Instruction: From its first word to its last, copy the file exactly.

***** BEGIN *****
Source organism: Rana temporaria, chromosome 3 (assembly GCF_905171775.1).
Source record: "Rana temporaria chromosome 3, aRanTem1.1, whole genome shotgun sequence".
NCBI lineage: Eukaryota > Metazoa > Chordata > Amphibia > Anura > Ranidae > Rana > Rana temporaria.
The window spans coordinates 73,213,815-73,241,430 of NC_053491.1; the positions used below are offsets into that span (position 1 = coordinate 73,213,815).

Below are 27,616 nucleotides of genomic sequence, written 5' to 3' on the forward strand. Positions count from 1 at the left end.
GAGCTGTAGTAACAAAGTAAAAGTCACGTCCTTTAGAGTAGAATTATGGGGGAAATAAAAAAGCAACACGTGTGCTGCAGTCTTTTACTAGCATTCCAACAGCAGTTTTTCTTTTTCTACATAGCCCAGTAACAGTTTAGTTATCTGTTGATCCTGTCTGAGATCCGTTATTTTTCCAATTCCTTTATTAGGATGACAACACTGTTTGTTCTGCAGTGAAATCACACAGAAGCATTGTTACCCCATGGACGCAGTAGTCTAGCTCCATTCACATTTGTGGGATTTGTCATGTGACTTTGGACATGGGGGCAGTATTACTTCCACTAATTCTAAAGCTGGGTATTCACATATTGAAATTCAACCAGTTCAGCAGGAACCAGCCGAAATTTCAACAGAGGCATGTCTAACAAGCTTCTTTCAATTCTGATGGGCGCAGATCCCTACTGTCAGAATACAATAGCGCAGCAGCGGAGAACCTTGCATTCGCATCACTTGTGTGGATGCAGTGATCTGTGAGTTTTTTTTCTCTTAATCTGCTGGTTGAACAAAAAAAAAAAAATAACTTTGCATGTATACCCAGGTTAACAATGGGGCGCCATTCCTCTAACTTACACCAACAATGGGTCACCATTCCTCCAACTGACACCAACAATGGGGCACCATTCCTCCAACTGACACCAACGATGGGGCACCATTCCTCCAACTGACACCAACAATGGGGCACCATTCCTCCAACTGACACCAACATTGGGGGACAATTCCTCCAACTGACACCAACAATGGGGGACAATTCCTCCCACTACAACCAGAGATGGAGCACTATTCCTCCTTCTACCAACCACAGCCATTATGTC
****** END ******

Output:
Source organism: Rana temporaria, chromosome 3 (assembly GCF_905171775.1).
Source record: "Rana temporaria chromosome 3, aRanTem1.1, whole genome shotgun sequence".
NCBI lineage: Eukaryota > Metazoa > Chordata > Amphibia > Anura > Ranidae > Rana > Rana temporaria.
The window spans coordinates 73,213,815-73,241,430 of NC_053491.1; the positions used below are offsets into that span (position 1 = coordinate 73,213,815).

Below are 27,616 nucleotides of genomic sequence, written 5' to 3' on the forward strand. Positions count from 1 at the left end.
GAGCTGTAGTAACAAAGTAAAAGTCACGTCCTTTAGAGTAGAATTATGGGGGAAATAAAAAAGCAACACGTGTGCTGCAGTCTTTTACTAGCATTCCAACAGCAGTTTTTCTTTTTCTACATAGCCCAGTAACAGTTTAGTTATCTGTTGATCCTGTCTGAGATCCGTTATTTTTCCAATTCCTTTATTAGGATGACAACACTGTTTGTTCTGCAGTGAAATCACACAGAAGCATTGTTACCCCATGGACGCAGTAGTCTAGCTCCATTCACATTTGTGGGATTTGTCATGTGACTTTGGACATGGGGGCAGTATTACTTCCACTAATTCTAAAGCTGGGTATTCACATATTGAAATTCAACCAGTTCAGCAGGAACCAGCCGAAATTTCAACAGAGGCATGTCTAACAAGCTTCTTTCAATTCTGATGGGCGCAGATCCCTACTGTCAGAATACAATAGCGCAGCAGCGGAGAACCTTGCATTCGCATCACTTGTGTGGATGCAGTGATCTGTGAGTTTTTTTTCTCTTAATCTGCTGGTTGAACAAAAAAAAAAAAATAACTTTGCATGTATACCCAGGTTAACAATGGGGCGCCATTCCTCTAACTTACACCAACAATGGGTCACCATTCCTCCAACTGACACCAACAATGGGGCACCATTCCTCCAACTGACACCAACGATGGGGCACCATTCCTCCAACTGACACCAACAATGGGGCACCATTCCTCCAACTGACACCAACATTGGGGGACAATTCCTCCAACTGACACCAACAATGGGGGACAATTCCTCCCACTACAACCAGAGATGGAGCACTATTCCTCCTTCTACCAACCACAGCCATTATGTC